Basilico after Piranesi

A book and an exhibition revive Rome as seen by the Milanese photographer Gabriele Basilico on the trail (and from the standpoint) of the Venetian engraver Giambattista Piranesi.

The success of Rome is partially but undoubtedly founded on its own ruins. Ruins of more and more ancient times that, in a stratification that doesn’t compromise its monumental aspects but sometimes rather enhances them in their relation with the following ages, keeps on living today, often with little or no modification, if not conservative modifcation. A mythologised past, on which the pride — as well as the self-assurance —of the capital stands, and that, in its turn contemporary for ancient Romans, has been more than once protagonist of reinterpretations and exploitations.

A classic performer of the reenactment of the past in a courtly and idealising declination was Piranesi, author in the second half of the eighteenth century of those “Roman Views” that provided for the perfect visual textbook to the Grand Tour practitioners.

Even if they have both been unfulfilled architects who ended up expressing themselves through art, comparing Giambattista Piranesi and Gabriele Basilico would seem ‘at first sight’ pretty odd, since besides the similarities that lie in their views (Vedutismo as a vantage point in the observation of the city) and in the common but incidental use of black and white, the unbridled fantasy and the ideological alterations of the former clearly counter the sentimental purity and the contemplative rationality of the latter.

But if on the one hand this conflict triggers a mechanism of unexpected reflexions rather than a simple short–circuit, on the other hand the two are linked by more than a merely superficial reference. It’s clear that the visual system of documentary photography — inextricably bound to reality by physical (i.e. optical and, at least once, and in Basilico’s practice for sure, chemical) but also conceptual laws — is by its very nature not able to reproduce the one of engraving, prospectically freer; but it should be noted that, even with different techniques and reasons, in a way the photographer carries on the engravers’ work.

After all, compared to the documental determinism of masters as Atget, Walker Evans and the Bechers, Basilico’s art is enriched by a quite romantic element just like Piranesi’s one, although classificatory, got rid of the weight of his predecessors’ encyclopaedism.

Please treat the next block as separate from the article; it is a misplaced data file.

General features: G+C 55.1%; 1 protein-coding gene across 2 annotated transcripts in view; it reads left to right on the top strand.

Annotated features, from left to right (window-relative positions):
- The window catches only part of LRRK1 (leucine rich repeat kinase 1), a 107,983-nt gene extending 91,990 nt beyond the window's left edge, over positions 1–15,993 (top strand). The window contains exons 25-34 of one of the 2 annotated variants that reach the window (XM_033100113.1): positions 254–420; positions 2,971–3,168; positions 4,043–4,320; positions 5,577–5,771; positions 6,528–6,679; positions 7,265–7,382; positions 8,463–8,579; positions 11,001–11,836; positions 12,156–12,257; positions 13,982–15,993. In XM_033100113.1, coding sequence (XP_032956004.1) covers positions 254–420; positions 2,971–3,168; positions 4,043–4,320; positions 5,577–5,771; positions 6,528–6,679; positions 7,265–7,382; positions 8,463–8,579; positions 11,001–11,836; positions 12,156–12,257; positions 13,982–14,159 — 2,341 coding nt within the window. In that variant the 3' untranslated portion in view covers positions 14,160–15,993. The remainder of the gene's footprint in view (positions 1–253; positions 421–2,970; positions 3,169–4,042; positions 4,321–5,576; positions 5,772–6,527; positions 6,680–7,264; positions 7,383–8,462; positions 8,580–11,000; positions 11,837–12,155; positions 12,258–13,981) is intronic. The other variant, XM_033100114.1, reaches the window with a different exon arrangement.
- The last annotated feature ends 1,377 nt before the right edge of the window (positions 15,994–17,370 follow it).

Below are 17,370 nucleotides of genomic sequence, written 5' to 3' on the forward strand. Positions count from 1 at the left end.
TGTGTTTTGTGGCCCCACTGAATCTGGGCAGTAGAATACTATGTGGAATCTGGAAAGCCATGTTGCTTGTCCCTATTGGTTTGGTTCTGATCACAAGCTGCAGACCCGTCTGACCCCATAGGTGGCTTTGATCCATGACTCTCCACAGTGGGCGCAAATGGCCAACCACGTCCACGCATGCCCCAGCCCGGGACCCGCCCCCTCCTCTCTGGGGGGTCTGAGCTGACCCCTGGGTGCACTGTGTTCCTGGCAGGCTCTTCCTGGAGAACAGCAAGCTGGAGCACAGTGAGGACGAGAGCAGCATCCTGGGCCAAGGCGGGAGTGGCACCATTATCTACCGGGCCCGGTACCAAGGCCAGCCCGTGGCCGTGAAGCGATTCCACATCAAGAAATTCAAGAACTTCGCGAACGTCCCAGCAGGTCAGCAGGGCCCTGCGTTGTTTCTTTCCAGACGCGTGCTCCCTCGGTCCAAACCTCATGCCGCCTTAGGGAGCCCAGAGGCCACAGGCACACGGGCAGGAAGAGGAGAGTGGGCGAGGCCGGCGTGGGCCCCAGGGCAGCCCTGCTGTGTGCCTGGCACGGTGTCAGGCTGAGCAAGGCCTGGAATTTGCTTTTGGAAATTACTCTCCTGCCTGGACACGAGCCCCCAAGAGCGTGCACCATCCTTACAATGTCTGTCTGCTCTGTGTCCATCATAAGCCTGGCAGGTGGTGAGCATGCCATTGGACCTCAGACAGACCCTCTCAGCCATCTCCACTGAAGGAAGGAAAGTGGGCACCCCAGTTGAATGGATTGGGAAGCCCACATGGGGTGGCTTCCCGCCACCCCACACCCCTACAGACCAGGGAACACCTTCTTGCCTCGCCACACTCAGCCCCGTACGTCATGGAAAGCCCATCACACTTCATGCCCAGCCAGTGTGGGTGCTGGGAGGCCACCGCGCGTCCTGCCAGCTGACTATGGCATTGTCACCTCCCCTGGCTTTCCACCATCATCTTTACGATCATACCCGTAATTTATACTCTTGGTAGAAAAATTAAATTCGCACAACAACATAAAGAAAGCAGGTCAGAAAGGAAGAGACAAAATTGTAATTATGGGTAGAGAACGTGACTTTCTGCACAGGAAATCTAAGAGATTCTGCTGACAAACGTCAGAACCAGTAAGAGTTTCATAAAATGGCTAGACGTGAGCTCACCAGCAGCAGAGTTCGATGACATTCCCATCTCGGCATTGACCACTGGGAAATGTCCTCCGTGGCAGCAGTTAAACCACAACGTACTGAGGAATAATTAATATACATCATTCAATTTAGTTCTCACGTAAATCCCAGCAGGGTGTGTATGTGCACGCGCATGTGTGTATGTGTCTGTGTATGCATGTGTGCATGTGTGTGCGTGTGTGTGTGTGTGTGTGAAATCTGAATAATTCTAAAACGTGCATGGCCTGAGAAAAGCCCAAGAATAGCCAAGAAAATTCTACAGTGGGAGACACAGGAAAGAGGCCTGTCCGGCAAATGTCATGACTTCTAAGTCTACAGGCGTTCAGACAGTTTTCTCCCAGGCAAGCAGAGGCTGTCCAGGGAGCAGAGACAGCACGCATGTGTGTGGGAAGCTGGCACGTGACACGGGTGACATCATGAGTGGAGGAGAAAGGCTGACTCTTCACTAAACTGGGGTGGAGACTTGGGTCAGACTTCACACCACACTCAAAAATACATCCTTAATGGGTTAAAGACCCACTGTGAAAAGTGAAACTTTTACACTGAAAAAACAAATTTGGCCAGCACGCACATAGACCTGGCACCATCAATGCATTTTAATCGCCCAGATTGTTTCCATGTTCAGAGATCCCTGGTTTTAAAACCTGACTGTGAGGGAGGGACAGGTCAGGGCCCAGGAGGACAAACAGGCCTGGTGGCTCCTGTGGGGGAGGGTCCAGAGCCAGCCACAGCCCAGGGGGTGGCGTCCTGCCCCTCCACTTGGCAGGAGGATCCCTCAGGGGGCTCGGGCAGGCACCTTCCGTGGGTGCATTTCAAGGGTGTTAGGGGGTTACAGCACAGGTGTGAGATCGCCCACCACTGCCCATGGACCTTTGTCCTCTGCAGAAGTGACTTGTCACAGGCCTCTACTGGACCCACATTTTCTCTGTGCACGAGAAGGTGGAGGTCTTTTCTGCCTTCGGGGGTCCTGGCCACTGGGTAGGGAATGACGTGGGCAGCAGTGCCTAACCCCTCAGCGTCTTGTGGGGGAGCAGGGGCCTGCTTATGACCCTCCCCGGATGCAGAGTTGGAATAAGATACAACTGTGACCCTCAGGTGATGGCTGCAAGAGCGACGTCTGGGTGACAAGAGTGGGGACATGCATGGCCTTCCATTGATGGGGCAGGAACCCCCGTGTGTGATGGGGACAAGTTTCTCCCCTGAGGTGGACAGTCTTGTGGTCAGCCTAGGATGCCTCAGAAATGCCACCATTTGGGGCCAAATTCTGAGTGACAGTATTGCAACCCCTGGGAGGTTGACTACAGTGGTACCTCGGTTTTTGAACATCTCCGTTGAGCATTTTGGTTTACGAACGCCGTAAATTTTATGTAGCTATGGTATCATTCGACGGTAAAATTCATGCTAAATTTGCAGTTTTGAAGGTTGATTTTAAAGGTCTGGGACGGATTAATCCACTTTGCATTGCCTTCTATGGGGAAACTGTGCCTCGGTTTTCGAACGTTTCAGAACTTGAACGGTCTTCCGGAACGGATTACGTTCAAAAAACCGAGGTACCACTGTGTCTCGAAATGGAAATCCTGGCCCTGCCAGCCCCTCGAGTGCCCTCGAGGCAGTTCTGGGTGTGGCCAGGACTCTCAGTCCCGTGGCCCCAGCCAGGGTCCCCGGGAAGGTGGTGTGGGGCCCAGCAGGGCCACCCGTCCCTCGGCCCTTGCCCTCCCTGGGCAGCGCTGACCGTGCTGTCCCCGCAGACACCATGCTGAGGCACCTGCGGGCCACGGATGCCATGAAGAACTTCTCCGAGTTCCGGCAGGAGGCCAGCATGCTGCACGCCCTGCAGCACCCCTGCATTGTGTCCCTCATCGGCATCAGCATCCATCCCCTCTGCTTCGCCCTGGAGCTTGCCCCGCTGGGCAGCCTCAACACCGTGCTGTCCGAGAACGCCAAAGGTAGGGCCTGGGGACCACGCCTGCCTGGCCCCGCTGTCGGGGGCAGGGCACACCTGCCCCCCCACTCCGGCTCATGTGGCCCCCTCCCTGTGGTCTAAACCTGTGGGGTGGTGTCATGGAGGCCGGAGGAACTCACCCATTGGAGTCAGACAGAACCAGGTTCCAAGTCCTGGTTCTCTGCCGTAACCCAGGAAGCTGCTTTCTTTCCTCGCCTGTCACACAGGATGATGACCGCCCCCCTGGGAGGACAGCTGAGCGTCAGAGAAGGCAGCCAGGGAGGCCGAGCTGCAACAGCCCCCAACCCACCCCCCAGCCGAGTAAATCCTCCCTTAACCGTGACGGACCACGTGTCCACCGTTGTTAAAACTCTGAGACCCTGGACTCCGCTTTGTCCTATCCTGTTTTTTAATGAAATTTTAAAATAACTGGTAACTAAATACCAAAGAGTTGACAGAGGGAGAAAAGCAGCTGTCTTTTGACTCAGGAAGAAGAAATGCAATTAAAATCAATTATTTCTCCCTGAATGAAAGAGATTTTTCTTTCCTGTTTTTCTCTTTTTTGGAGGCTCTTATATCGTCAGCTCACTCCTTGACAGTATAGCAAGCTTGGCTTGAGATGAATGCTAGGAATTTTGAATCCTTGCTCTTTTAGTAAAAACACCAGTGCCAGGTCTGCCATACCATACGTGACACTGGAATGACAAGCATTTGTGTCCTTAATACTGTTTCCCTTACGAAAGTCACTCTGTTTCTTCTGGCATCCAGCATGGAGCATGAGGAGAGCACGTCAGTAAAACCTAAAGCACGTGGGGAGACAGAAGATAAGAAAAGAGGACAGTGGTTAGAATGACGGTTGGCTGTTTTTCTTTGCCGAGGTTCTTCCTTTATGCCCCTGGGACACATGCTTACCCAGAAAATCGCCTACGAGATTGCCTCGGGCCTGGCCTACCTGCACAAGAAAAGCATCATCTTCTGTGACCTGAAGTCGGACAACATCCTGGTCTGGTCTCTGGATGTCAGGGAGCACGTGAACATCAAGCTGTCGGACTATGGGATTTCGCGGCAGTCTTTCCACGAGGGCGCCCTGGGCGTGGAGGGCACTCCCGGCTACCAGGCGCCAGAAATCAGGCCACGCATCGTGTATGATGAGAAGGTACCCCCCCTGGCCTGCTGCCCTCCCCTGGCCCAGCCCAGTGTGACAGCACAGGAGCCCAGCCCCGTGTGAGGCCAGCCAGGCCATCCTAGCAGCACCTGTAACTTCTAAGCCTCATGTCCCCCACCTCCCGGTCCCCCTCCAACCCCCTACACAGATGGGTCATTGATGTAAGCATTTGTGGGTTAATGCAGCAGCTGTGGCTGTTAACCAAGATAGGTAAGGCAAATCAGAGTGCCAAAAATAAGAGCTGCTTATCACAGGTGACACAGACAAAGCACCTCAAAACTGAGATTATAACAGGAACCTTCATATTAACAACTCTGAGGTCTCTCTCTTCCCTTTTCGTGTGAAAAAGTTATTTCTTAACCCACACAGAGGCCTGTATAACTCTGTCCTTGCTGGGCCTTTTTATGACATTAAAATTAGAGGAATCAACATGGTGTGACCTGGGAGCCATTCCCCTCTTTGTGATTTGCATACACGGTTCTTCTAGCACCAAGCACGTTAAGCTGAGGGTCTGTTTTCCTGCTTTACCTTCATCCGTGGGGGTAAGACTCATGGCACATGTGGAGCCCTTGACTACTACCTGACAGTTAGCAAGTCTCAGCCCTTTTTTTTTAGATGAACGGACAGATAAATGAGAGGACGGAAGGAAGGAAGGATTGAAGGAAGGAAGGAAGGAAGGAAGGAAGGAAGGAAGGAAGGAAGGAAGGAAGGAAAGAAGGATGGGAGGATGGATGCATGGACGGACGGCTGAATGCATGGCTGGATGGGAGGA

And it’s in the relation with the classical, on one side, and the ruins, on the other, that Basilico’s Roman views become a little summa of the milanese photographer’s work, the final and peacefully mature stretch of a path started with the industrial archeaology to come of “Ritratti di fabbriche” (1978-80), continued with “Beyrouth centre ville” (a celebrated collective work from 1991, and then, as solo, from 2003) and again with unrelated projects about cities as Arles, Bari or Palermo (2001, 2005-06 and 2007).

The result of an assignment by Fondazione Giorgio Cini via Michele De Lucchi’s intuition, dated 2010 and aimed to supplement a reach exhibition on Piranesi (interacting, although in partial display, with the engravings by the Venetian genius), the 68 photographic plates finally collected in “Piranesi Roma Basilico” (Contrasto, 2019), and presented at Museo Ettore Fico in Torino (until 14 July) together with further views of international cities, give us the chance to revive in close–up the dialogue between the two authors, comparing their similarities and differences and assessing their historical (artistic, photograpic) and Historical (humanistic, architectonic) value.

Taken, when still possible, from the same points of view of Piranesi’s engravings but, as opposed to them, devoid of whatever interpretation that could alter the sense of reality, Basilico’s photographs show as always a contemporary world, where ancient Rome’s remains once ruined are now monuments, and the architectures that once where state of the art have become classical heritage. The only thing that hasn’t change is the human presence, the hineritors of those early tourists that today, in different clothes and countless amount, still inhabit the streets and squares of Rome just like in those 18th–century engravings: a real trait d’union between past and present in a just apparently unchanged scenario.

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